The Good News "The first time I tasted farro, it changed my life," says Melissa Kelly about the ancient grain that's rich in fiber, complex carbohydrates and magnesium. She's particularly fond of the nutty, chewy farro from Anson Mills, a Charleston-based company that's nationally famous for its grits (ansonmills.com).
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In a medium saucepan, cover the farro with 2 cups of water and bring to a boil. Cover, remove from the heat and let stand for 15 minutes. Drain the farro and return it to the pan. Add 2 more cups of water and a pinch of salt and bring to a boil. Cook the farro over high heat until al dente, about 10 minutes; drain well.
Meanwhile, in a saucepan of boiling salted water, cook the green beans until crisp-tender, about 5 minutes; drain. Rinse the beans under cold water and pat dry.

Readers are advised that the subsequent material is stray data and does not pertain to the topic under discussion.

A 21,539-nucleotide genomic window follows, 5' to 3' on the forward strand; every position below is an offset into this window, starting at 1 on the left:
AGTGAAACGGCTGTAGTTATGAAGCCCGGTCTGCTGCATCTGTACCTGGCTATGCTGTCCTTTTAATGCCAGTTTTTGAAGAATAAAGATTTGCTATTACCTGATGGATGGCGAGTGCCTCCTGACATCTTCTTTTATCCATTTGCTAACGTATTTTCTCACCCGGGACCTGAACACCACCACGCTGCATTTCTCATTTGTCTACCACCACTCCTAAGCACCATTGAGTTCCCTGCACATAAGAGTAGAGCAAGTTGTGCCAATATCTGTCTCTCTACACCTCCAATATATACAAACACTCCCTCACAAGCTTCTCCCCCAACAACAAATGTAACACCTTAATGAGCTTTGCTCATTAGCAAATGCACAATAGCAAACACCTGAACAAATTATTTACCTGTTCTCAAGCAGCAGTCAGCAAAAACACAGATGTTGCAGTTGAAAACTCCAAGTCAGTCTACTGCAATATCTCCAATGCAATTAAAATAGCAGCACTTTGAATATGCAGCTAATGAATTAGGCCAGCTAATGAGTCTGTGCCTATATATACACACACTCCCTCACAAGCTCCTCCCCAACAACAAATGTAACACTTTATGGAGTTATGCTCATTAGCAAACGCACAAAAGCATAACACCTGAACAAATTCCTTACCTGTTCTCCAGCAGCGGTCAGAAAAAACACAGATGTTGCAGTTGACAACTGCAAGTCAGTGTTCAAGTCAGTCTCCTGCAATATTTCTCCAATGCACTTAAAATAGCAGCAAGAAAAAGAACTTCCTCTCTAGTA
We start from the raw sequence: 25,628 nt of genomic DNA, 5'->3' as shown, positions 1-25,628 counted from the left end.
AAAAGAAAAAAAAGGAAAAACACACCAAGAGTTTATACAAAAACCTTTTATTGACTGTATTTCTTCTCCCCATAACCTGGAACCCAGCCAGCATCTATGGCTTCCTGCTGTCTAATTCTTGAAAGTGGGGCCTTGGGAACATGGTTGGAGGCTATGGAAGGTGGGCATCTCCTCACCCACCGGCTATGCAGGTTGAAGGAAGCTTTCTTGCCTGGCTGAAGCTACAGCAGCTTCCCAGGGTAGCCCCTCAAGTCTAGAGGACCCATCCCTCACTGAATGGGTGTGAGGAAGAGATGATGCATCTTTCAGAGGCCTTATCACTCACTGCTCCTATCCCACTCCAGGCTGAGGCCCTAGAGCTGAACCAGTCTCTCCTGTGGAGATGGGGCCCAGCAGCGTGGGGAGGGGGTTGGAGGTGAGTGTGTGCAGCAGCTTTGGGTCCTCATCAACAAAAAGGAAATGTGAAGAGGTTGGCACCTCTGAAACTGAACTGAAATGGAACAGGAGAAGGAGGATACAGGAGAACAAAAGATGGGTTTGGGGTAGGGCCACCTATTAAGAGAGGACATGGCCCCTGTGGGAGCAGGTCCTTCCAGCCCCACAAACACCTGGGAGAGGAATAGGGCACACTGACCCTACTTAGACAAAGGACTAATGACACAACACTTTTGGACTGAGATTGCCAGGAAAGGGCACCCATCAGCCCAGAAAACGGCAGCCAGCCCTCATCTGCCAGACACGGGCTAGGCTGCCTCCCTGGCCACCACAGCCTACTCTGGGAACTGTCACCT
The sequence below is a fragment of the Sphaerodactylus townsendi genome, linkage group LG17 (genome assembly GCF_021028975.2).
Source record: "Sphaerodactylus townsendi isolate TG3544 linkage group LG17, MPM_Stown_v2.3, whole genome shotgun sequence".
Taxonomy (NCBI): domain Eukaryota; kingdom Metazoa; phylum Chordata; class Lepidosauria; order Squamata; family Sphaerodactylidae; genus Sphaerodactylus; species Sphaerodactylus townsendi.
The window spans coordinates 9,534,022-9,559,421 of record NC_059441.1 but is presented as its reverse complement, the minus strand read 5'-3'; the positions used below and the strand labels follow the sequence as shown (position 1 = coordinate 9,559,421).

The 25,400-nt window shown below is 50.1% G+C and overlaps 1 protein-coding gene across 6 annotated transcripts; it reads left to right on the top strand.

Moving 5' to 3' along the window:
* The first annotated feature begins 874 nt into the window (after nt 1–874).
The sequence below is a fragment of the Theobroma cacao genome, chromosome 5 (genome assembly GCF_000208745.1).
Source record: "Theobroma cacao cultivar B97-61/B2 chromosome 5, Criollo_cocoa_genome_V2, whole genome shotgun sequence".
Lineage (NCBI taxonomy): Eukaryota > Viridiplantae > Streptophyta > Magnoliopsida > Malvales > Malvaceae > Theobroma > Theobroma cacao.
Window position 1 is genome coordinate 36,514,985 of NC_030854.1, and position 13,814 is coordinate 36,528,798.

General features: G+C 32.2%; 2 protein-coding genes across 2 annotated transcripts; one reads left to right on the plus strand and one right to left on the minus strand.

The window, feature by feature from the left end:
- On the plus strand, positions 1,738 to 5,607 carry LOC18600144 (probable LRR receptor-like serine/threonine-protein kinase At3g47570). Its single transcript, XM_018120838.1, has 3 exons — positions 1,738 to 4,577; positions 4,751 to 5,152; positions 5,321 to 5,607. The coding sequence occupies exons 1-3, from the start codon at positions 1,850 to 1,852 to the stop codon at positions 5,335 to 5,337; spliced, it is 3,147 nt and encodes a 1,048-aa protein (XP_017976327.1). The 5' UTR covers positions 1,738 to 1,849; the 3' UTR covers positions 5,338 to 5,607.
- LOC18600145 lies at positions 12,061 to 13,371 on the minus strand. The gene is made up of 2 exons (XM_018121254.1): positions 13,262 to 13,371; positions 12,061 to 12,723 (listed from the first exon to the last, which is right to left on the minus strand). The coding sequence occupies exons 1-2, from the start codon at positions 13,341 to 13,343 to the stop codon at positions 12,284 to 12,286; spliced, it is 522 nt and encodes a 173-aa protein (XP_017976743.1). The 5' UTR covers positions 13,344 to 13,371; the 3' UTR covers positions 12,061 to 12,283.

Heat the pure olive oil in a medium saucepan. In a small bowl, toss the sliced shallots with the flour, separating them into rings. Transfer the shallots to a strainer and tap off the excess flour. Add the shallots to the hot oil and fry over high heat, stirring, until golden, about 5 minutes. Using a slotted spoon, transfer the fried shallots to paper towels to drain thoroughly; season lightly with salt.
Pour off all but 1 tablespoon of the oil from the saucepan. Add the mushrooms and cook over high heat, stirring, until browned. Transfer to a plate.
In a medium bowl, whisk the sherry and balsamic vinegars with the minced shallot, garlic and thyme. Whisk in the extra-virgin olive oil. Add the farro, green beans, hazelnuts and three-fourths of the fried shallots and toss gently. Season with salt and pepper and transfer to a platter or shallow bowl. Garnish with the remaining fried shallots and serve.